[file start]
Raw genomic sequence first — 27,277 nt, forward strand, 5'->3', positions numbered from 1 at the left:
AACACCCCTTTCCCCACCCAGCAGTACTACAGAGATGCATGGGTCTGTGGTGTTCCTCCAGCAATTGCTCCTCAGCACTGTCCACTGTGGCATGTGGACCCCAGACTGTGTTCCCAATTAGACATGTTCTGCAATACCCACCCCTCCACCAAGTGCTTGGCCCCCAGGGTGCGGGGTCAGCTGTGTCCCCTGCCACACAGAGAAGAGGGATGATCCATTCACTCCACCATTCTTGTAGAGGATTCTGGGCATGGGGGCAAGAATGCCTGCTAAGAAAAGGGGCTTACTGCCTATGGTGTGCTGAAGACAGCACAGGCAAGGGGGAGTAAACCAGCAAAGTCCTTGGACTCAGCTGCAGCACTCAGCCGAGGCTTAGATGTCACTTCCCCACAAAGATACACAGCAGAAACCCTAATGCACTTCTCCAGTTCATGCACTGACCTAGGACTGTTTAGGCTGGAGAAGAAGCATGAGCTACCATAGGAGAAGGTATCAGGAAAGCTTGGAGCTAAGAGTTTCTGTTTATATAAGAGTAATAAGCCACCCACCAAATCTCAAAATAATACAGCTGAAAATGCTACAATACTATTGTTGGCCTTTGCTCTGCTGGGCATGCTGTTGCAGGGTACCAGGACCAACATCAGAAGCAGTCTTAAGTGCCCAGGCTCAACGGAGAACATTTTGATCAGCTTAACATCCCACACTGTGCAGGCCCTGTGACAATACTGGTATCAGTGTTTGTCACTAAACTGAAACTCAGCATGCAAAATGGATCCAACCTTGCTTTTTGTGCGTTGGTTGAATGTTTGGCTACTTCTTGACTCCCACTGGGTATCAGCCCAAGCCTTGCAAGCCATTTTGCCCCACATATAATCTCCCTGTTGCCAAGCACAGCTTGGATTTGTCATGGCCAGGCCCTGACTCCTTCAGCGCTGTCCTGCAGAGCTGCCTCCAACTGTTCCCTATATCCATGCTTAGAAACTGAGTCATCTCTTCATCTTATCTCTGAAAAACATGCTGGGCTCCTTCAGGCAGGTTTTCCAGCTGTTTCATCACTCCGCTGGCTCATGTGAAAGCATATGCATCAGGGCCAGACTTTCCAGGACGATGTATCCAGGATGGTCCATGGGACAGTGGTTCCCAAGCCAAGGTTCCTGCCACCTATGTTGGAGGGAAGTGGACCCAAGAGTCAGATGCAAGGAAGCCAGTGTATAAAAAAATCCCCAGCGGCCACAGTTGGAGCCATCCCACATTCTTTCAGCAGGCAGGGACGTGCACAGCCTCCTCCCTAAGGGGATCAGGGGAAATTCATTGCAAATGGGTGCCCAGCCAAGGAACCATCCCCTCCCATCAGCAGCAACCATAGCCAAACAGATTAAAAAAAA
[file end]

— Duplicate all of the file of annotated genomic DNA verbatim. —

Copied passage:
Raw genomic sequence first — 27,277 nt, forward strand, 5'->3', positions numbered from 1 at the left:
AACACCCCTTTCCCCACCCAGCAGTACTACAGAGATGCATGGGTCTGTGGTGTTCCTCCAGCAATTGCTCCTCAGCACTGTCCACTGTGGCATGTGGACCCCAGACTGTGTTCCCAATTAGACATGTTCTGCAATACCCACCCCTCCACCAAGTGCTTGGCCCCCAGGGTGCGGGGTCAGCTGTGTCCCCTGCCACACAGAGAAGAGGGATGATCCATTCACTCCACCATTCTTGTAGAGGATTCTGGGCATGGGGGCAAGAATGCCTGCTAAGAAAAGGGGCTTACTGCCTATGGTGTGCTGAAGACAGCACAGGCAAGGGGGAGTAAACCAGCAAAGTCCTTGGACTCAGCTGCAGCACTCAGCCGAGGCTTAGATGTCACTTCCCCACAAAGATACACAGCAGAAACCCTAATGCACTTCTCCAGTTCATGCACTGACCTAGGACTGTTTAGGCTGGAGAAGAAGCATGAGCTACCATAGGAGAAGGTATCAGGAAAGCTTGGAGCTAAGAGTTTCTGTTTATATAAGAGTAATAAGCCACCCACCAAATCTCAAAATAATACAGCTGAAAATGCTACAATACTATTGTTGGCCTTTGCTCTGCTGGGCATGCTGTTGCAGGGTACCAGGACCAACATCAGAAGCAGTCTTAAGTGCCCAGGCTCAACGGAGAACATTTTGATCAGCTTAACATCCCACACTGTGCAGGCCCTGTGACAATACTGGTATCAGTGTTTGTCACTAAACTGAAACTCAGCATGCAAAATGGATCCAACCTTGCTTTTTGTGCGTTGGTTGAATGTTTGGCTACTTCTTGACTCCCACTGGGTATCAGCCCAAGCCTTGCAAGCCATTTTGCCCCACATATAATCTCCCTGTTGCCAAGCACAGCTTGGATTTGTCATGGCCAGGCCCTGACTCCTTCAGCGCTGTCCTGCAGAGCTGCCTCCAACTGTTCCCTATATCCATGCTTAGAAACTGAGTCATCTCTTCATCTTATCTCTGAAAAACATGCTGGGCTCCTTCAGGCAGGTTTTCCAGCTGTTTCATCACTCCGCTGGCTCATGTGAAAGCATATGCATCAGGGCCAGACTTTCCAGGACGATGTATCCAGGATGGTCCATGGGACAGTGGTTCCCAAGCCAAGGTTCCTGCCACCTATGTTGGAGGGAAGTGGACCCAAGAGTCAGATGCAAGGAAGCCAGTGTATAAAAAAATCCCCAGCGGCCACAGTTGGAGCCATCCCACATTCTTTCAGCAGGCAGGGACGTGCACAGCCTCCTCCCTAAGGGGATCAGGGGAAATTCATTGCAAATGGGTGCCCAGCCAAGGAACCATCCCCTCCCATCAGCAGCAACCATAGCCAAACAGATTAAAAAAAA